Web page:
Priest as friend: primary or forbidden?

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Katherine Willis Pershey adds her voice to the debate over whether you can be both priest and friend:

Rather than forbid friendship with my flock, I’ve come to understand pastor-as-friend as one of my primary understandings of ministry. It’s one with decent biblical justification; surely, if Jesus called his disciples friends, it is acceptable for a small-town preacher to befriend the people in the pews. As I’ve moved toward affirming permeable boundaries and subsequently grown in my authenticity as a leader, I’ve realized that I am, in my natural state, a friend. If I am to foster genuine relationships marked by love with the people I serve, I’m going to do it best as a friend. The same principle applies to the church members I jog with three times a week and the elderly women I visit at the local retirement home.

Her jumping off point is an item by Craig Barnes in Christian Century. Barnes says whatever the relationship is, it can’t be friendship:

Since hard-working pastors devote most of their energy to the church, they inevitably become close to the lay leaders who work beside them. …. It sure sounds like friendship. But it can’t be.

When I knelt to receive the laying on of hands before I was ordained, the elders of the congregation were being led by the Holy Spirit to push me away from them. They were essentially saying, “We are setting you apart to serve us. So you can’t be just one of the gang anymore. Now you have to love us enough to no longer expect mutuality.” It wasn’t long after I stood up from the ordination prayer that I discovered this. But the elders have a hard time understanding the holy distance they created by their decision to make me their pastor.

Barnes was reflecting on the fallout when he recently accepted appointment as president of Princeton Theological Seminary and didn’t include his parishioners in his discernment. Pershey writes as an emerging church leader.

Whether priest or parishioner, what’s been your experience? Can you be friends? Must you be friends?

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Kit Carlson
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Kit Carlson

My attempt to have a real friendship -- not a friendly social acquaintance, but a personal friendship with a parishioner -- was one of the most spectacular failures of my ministry. I will think long and hard before I risk myself again in this way. It has damaged not only our relationship but other relationships in the church and made it harder for me to effectively pastor some of my flock. I pray for reconciliation but it's not in my control at this point.

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John B. Chilton
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John B. Chilton

I appreciate each of your comments above, especially yours, Jeffrey.

It's part of my schtick, but I believe that Barnes makes the mistake of claiming that the ordained are different. That is, that they discern rather that decide, they have vocations not jobs, they are called and the rest of us are not.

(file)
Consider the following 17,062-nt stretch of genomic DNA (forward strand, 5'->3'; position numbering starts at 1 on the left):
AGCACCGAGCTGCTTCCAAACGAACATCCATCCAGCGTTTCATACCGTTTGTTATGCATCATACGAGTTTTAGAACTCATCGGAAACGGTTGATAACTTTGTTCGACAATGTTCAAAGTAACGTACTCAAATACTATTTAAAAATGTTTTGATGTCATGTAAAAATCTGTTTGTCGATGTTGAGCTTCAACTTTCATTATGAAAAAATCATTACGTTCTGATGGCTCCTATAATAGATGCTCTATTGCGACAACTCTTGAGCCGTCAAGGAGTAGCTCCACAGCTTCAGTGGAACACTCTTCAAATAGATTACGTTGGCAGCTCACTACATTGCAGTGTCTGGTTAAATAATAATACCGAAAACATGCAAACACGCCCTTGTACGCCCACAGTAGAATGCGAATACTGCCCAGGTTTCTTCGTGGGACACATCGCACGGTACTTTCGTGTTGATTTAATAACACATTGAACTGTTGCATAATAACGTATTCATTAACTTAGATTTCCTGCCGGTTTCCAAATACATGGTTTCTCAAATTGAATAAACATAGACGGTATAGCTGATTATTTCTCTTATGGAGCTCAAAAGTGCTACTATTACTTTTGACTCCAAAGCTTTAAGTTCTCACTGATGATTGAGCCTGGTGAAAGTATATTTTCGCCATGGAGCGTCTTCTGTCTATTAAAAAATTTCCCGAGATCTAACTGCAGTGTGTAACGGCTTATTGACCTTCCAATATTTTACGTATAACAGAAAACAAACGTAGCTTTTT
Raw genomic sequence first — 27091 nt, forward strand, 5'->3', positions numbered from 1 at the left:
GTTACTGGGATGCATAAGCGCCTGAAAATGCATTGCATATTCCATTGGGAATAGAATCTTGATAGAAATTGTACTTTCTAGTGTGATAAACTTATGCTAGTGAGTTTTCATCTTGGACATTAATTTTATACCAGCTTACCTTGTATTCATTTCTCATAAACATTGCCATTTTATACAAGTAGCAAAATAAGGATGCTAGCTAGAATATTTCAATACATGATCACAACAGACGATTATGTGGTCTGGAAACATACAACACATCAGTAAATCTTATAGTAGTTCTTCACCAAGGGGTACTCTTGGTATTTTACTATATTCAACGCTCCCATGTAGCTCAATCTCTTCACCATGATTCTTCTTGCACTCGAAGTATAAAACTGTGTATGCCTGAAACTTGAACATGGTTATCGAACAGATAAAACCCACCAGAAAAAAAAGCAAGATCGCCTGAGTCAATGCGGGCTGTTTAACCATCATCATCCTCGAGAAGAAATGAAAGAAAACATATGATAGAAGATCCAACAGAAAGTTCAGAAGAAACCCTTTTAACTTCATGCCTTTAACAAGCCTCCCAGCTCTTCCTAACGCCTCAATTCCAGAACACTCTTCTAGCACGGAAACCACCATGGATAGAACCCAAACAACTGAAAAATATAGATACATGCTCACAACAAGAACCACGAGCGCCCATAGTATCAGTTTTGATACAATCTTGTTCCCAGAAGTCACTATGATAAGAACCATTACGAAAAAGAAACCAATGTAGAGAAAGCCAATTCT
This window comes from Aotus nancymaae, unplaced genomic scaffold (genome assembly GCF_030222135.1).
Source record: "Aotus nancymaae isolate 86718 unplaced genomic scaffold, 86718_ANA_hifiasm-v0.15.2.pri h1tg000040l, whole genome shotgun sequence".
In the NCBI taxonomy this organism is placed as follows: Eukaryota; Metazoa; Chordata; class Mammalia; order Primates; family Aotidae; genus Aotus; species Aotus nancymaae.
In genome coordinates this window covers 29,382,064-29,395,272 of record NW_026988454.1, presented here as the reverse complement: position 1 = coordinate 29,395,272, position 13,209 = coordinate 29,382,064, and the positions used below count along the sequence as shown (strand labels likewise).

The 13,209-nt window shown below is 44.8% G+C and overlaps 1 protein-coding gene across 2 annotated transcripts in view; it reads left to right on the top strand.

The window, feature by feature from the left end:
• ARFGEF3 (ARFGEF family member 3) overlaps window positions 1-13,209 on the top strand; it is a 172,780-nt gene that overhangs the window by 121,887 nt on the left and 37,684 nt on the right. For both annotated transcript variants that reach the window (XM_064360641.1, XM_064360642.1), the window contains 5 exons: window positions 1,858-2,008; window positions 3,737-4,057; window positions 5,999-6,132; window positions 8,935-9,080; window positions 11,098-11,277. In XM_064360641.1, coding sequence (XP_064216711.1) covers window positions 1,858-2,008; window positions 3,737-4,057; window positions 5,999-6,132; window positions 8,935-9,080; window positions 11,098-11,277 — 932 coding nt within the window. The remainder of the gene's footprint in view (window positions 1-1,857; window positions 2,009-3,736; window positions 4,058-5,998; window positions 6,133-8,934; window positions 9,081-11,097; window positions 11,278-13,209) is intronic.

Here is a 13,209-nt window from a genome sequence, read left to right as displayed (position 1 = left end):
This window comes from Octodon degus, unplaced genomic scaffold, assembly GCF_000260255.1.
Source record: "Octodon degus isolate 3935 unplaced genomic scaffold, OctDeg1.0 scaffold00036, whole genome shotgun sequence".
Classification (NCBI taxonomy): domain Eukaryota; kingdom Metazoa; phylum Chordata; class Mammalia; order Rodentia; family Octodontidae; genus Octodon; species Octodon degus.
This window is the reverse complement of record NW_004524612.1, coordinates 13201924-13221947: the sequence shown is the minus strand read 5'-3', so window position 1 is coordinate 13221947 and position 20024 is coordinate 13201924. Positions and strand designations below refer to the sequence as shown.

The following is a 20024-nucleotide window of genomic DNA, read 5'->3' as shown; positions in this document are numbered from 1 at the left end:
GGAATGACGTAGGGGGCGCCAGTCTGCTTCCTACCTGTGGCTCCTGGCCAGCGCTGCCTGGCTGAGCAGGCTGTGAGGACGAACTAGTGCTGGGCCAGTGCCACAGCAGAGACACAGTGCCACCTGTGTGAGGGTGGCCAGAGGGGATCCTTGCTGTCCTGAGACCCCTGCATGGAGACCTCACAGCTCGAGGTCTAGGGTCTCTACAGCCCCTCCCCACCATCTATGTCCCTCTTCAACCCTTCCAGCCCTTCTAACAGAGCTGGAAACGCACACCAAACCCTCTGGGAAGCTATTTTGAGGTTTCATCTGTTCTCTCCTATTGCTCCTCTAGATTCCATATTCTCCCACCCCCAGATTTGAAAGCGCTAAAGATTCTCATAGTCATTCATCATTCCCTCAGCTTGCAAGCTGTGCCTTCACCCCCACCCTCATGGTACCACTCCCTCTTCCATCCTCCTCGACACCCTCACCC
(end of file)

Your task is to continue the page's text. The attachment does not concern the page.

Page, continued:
Barnes' parishioner thought he was his close friend, and was upset when Barnes' ask him for his opinion about leaving the church. What we have here is a failure to communicate. Wasn't the burden as much on Barnes to be clear about their relationship as it was the parishioner to not jump to assumptions about the relationship? Barnes assumed the parishioner should know that when it came to making a decision about leaving the church that absolutely no one in the church would have advance notice. Advance notice of a decision that would affect them.

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Toepferblue
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I'd have to go with the Facebook designation "It's complicated." Friendship takes a lot of different forms. Frankly, if you've spent any length of time in a parish, sharing meals, sharing stories, going through conflicts or hard times together, how can you not be some kind of a friend?

Laura Toepfer

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A Facebook User
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A Facebook User

I remember Bishop Urban Holmes telling us that the tribal shaman who touched holy things and conversed with the holy was considered by the tribe holy... and therefore had to live outside of the village.

This priest has never worried much about the friendship question. I just try to be myself and friendly with everyone. To a varing degrees it elicits friendliness in return. But rarely have I found complete friendship. It's the people all around me that insist on keeping the boundry; treating me as holy and forcing me to live outside the village.

Tom Downs

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jeffrey e rahn
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jeffrey e rahn

I think there is a middle ground - I think that middle ground is the ground Jesus tread on - a ground of paradox - a ground that is simultaneously closely connected and separate. A ground not easily navigated. It is the ground we all navigate in our families - closely connected and simultaneously separate in a healthy family - too close is incestuous (emotionally or otherwise) too separate avoids the intimacy sought by all family members. just my reflection. jeff rahn

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